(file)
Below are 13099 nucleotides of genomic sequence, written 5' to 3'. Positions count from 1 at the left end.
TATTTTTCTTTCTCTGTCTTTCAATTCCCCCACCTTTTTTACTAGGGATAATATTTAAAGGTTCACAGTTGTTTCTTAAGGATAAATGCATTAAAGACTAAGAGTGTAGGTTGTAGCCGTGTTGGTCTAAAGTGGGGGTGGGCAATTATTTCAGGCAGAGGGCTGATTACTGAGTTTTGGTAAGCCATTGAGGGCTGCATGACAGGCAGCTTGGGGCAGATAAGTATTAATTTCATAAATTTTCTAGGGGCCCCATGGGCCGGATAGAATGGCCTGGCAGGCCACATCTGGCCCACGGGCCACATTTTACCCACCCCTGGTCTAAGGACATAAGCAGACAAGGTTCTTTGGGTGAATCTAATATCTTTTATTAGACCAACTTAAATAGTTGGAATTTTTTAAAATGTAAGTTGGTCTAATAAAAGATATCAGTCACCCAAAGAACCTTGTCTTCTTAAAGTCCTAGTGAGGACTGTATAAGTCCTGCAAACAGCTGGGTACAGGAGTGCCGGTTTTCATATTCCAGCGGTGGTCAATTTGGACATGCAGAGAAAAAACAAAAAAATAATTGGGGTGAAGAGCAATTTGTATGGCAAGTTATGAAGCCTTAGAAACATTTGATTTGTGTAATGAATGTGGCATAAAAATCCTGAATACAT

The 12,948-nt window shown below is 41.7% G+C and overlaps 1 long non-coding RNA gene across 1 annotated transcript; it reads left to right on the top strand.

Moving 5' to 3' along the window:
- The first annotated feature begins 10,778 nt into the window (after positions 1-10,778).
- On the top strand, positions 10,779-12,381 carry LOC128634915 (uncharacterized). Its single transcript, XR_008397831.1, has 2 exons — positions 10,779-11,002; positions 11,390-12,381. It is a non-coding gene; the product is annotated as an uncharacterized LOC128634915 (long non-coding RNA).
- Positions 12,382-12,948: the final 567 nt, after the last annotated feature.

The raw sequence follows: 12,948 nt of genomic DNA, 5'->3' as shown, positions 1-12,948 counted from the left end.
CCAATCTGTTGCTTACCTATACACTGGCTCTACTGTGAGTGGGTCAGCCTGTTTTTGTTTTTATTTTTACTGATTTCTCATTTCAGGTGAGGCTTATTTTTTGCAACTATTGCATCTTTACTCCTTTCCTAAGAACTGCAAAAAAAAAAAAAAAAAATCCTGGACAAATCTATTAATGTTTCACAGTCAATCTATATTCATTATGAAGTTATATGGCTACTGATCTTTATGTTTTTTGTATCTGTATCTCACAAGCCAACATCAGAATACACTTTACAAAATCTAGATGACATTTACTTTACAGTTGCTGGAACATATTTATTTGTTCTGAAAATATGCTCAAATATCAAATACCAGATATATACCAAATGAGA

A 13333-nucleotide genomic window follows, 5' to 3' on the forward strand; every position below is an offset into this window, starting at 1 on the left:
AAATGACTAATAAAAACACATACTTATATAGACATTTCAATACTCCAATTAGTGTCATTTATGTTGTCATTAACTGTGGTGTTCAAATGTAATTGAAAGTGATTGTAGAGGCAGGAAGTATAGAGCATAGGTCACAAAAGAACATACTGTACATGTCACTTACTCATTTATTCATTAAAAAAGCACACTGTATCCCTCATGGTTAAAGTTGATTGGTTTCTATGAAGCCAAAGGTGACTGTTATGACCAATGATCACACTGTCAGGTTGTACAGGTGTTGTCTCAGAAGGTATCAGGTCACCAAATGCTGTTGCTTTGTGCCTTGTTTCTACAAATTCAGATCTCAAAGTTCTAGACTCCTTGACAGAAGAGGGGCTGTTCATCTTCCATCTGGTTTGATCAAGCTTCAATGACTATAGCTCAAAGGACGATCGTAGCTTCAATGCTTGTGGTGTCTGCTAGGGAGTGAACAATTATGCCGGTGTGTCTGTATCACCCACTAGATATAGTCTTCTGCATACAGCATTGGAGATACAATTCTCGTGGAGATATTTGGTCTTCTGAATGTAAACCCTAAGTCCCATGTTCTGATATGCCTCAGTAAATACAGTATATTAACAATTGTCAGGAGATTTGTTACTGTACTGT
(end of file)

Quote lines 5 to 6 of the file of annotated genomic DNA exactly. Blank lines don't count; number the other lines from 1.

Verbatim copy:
- The first annotated feature begins 10,778 nt into the window (after positions 1-10,778).
- On the top strand, positions 10,779-12,381 carry LOC128634915 (uncharacterized). Its single transcript, XR_008397831.1, has 2 exons — positions 10,779-11,002; positions 11,390-12,381. It is a non-coding gene; the product is annotated as an uncharacterized LOC128634915 (long non-coding RNA).